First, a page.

lonely office

Friends, I have something to tell you. I started a business. It’s called Southerneer. Like Southern + engineer. Yeah…sorry…it’s just…yeah. Anyway, I’ve decided to transform this little side venture into my livelihood. As in if it’s an abject failure I might cease to live. I think that’s how that works.

From an objective sense, I understand that this is a big step. Financially, it’s significantly more risky than holding down a regular job. And it will be way more challenging as I’ll have to break out of developer nerd mode from time to time and actually talk to people and do “businessy” stuff. If and when I hire people they will depend on me to make sound decisions to keep the business afloat and ensure that they can get a paycheck and eat and keep a roof over their heads and support their raging habits and instatiable fetishes. That’s heavy.

Unfortunately, I don’t feel any change yet. On a day-to-day basis I’m essentially doing the same work just on a contract basis with Redwood: they get a job that requires hacker skillz and I do it and get paid. Only now I don’t get paid when there aren’t any projects. This should register as a burning necessity to find new work, but it doesn’t…yet. I also don’t feel any difference or significance related to “running a company”. It just seems fake – just me sitting in a room tip-tapping on a computer pretending that someone might actually want my help one of these days. Moving from consulting for big banks and large corporations in Charlotte to the startup world with Redwood meant a lot more responsibility and accountability for my work – on the technical side I was often working on a team of one. A lot of projects we took on both internally and for clients involved technology I was only vaguely familiar with. Grappling with the discomfort of committing to work with little idea of how to actually get it done was frightening in the moment, but also formative. As the only technical voice in the room I was often overly conservative with estimates of my capabilities and this put a huge strain on our business development team. Now I wear both hats and I will have to weigh the pressure of venturing into the unknown vs. the prospect of turning down a project and thereby not making money. If it doesn’t kill me I will hopefully emerge stronger for it.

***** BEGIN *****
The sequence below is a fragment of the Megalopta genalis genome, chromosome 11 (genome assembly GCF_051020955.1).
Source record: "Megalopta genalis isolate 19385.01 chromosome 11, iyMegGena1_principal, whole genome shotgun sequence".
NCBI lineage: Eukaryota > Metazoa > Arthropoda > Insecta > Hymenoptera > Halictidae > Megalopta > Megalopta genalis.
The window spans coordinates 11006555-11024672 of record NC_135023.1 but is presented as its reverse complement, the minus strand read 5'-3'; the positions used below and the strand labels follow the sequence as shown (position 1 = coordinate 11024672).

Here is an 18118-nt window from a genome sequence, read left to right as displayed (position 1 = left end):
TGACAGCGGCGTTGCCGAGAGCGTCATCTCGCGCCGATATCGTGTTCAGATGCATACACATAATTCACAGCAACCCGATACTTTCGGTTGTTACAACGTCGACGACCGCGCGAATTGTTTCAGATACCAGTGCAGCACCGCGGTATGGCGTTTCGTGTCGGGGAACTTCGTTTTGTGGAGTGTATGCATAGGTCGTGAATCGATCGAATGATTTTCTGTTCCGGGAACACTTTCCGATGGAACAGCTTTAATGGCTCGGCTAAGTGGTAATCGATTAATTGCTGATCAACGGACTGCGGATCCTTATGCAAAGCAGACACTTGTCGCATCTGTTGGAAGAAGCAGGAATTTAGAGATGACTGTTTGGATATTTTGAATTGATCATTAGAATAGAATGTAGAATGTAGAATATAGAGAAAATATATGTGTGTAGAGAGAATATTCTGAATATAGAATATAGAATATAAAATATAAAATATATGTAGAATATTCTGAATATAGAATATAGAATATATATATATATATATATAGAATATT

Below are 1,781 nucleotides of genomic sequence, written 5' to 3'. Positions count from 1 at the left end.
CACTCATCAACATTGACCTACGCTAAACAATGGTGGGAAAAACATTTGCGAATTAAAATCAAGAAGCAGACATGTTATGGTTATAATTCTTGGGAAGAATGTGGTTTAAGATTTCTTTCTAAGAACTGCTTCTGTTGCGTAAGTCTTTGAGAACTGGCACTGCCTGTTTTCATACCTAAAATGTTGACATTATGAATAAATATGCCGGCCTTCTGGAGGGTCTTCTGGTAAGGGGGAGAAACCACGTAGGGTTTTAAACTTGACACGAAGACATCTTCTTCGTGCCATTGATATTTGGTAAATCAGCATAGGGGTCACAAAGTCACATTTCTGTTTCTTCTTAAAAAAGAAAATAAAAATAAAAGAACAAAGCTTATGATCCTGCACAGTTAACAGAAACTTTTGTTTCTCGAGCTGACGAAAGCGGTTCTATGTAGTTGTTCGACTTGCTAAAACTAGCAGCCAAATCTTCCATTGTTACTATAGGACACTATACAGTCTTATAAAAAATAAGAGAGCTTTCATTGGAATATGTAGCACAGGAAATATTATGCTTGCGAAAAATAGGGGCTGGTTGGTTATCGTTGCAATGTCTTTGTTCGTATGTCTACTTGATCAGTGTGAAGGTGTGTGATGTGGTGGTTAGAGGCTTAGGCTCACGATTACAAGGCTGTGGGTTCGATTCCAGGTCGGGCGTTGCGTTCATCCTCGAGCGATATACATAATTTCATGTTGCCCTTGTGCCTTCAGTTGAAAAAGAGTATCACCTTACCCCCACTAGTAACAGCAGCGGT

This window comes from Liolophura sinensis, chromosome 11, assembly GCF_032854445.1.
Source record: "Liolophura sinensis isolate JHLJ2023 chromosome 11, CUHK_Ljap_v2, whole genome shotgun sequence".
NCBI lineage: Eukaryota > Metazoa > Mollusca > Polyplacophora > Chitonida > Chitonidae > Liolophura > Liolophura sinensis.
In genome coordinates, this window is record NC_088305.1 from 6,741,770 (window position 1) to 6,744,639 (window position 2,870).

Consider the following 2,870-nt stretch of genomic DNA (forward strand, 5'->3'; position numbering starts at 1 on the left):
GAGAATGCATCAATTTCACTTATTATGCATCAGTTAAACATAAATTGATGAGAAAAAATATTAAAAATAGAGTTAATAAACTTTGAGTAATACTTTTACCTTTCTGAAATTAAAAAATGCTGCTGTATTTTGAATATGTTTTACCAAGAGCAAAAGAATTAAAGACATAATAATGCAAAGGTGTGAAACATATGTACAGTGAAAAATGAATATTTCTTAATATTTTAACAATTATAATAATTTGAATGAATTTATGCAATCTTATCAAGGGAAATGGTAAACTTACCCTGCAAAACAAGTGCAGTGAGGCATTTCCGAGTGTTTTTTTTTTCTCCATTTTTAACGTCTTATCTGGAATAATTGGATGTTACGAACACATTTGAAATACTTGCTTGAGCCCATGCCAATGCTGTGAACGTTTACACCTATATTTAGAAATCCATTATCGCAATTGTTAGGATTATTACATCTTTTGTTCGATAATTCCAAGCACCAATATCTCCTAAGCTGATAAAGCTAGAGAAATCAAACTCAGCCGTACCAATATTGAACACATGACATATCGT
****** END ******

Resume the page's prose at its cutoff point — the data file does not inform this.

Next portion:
So what exactly do I do? Great question. I’m still trying to figure that out myself. I’m capable of doing just about anything web-related. I can do SEO, analytics, web design, site admin/hosting, etc. I’m decent to good at most of these things and they will probably represent the bulk of my business for the first couple years. But my real passion is developing applications. Not just presenting information (i.e. a company website) or making something simple look fancy, but taking data and generating something new and useful from it. This is much more difficult to pull off but to me it’s also much more interesting and something I can throw myself into wholeheartedly. I’m furiously building up my skills to get to the point where I can confidently pitch myself to a company who is seeking this type of expertise. I know there are tons of hacks out there claiming the ability to do this type of work and they inevitably botch it and leave their customers dissatisfied. I’m better than those guys. On the other hand, there are companies and individuals out there who build sweet stuff that I can only stare and marvel at. There are developers here in Chattanooga who blow the doors off anything I can do. I’m just staying hungry and learning all I can. I’ll get there.

In the meantime, dear friends, I’m asking for your help. Pleading. Begging. I need to eat. And I need to work to earn my food. I’m desperate so I come super cheap. If you or anyone you know needs help with anything to do with the web I’m all ears and ready to take on the challenge.

Your pal, Eric